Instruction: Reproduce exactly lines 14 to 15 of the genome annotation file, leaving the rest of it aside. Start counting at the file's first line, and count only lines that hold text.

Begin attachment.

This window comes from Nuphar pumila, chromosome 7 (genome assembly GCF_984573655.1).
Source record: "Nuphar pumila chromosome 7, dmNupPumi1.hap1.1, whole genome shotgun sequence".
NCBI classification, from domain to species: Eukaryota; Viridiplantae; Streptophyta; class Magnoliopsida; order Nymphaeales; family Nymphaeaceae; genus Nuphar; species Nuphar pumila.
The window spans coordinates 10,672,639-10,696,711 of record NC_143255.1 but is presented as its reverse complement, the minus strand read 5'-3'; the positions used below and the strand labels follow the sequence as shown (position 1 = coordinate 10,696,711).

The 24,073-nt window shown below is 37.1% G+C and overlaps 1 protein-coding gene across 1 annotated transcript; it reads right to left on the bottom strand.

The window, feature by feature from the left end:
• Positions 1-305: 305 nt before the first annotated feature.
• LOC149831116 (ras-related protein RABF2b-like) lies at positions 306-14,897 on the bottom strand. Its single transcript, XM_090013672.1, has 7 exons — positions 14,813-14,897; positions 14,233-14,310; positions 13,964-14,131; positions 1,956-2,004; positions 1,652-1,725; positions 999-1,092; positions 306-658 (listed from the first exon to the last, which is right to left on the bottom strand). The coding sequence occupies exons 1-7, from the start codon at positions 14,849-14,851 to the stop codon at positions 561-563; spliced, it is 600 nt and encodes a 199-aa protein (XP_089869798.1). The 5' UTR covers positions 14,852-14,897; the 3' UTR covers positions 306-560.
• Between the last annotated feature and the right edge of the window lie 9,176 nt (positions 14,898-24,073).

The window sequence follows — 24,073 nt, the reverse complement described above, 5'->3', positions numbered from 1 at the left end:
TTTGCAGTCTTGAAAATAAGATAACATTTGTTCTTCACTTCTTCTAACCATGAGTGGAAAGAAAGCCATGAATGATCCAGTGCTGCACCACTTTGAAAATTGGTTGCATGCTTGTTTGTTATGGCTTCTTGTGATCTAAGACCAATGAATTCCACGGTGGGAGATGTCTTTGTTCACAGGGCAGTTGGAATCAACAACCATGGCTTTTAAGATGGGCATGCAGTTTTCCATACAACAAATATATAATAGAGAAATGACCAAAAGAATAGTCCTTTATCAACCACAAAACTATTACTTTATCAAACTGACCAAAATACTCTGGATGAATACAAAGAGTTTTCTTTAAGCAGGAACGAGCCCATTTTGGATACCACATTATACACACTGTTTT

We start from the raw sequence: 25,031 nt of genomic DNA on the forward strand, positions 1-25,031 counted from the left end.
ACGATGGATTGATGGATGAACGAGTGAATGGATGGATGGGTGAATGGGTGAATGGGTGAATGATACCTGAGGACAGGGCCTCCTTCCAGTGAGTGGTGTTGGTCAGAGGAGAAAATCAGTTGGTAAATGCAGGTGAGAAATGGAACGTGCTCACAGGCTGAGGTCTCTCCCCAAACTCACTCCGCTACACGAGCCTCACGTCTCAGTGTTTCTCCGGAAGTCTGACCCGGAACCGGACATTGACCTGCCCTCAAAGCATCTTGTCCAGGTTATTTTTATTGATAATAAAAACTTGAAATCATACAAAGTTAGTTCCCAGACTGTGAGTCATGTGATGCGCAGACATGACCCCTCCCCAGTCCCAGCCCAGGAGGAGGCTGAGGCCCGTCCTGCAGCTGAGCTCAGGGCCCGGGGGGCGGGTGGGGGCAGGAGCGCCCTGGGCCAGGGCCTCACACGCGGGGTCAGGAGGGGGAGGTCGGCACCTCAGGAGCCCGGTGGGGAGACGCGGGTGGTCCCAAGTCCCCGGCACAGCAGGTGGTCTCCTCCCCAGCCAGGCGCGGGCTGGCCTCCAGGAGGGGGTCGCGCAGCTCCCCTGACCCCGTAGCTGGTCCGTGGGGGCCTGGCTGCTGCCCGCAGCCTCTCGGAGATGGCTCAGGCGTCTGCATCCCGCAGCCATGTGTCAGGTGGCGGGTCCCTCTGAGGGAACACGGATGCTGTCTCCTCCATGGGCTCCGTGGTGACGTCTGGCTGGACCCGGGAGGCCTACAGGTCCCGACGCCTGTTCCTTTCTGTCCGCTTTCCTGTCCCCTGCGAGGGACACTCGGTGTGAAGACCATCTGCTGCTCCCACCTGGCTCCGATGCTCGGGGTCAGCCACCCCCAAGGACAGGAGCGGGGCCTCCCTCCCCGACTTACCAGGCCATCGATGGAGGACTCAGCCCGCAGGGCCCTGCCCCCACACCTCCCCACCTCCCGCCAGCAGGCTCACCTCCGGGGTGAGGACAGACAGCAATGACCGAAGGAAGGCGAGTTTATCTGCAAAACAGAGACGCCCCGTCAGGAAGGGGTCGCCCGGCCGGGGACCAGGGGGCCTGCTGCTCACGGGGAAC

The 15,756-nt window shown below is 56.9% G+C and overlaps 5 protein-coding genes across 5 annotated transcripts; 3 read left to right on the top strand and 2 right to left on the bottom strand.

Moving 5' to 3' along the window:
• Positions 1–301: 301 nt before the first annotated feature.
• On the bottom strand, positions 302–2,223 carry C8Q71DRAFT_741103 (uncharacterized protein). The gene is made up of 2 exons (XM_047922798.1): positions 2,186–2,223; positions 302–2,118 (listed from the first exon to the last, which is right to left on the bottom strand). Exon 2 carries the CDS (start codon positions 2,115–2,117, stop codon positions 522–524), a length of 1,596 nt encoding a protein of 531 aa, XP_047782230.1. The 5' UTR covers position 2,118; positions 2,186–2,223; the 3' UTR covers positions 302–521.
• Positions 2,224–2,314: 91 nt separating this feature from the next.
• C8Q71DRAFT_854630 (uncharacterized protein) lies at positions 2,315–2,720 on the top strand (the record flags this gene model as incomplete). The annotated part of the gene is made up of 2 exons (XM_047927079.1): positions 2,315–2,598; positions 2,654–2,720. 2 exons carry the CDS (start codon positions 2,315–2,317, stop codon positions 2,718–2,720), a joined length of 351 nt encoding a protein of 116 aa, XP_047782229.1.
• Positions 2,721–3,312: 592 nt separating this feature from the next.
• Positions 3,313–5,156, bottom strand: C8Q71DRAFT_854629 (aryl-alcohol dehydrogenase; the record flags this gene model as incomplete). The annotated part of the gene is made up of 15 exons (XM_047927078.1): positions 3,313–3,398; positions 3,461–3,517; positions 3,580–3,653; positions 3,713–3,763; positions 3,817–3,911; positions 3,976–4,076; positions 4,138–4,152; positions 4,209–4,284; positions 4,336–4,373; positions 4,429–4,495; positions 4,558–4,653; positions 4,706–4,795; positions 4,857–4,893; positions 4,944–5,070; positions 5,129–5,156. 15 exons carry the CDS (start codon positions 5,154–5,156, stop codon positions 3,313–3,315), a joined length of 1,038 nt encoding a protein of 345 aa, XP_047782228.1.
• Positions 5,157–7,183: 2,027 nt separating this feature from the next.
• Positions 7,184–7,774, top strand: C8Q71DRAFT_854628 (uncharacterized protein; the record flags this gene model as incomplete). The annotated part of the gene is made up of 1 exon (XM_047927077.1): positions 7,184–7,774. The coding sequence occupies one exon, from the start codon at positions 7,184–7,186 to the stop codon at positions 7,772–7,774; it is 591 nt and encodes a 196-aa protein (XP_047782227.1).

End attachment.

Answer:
The 15,756-nt window shown below is 56.9% G+C and overlaps 5 protein-coding genes across 5 annotated transcripts; 3 read left to right on the top strand and 2 right to left on the bottom strand.

Moving 5' to 3' along the window: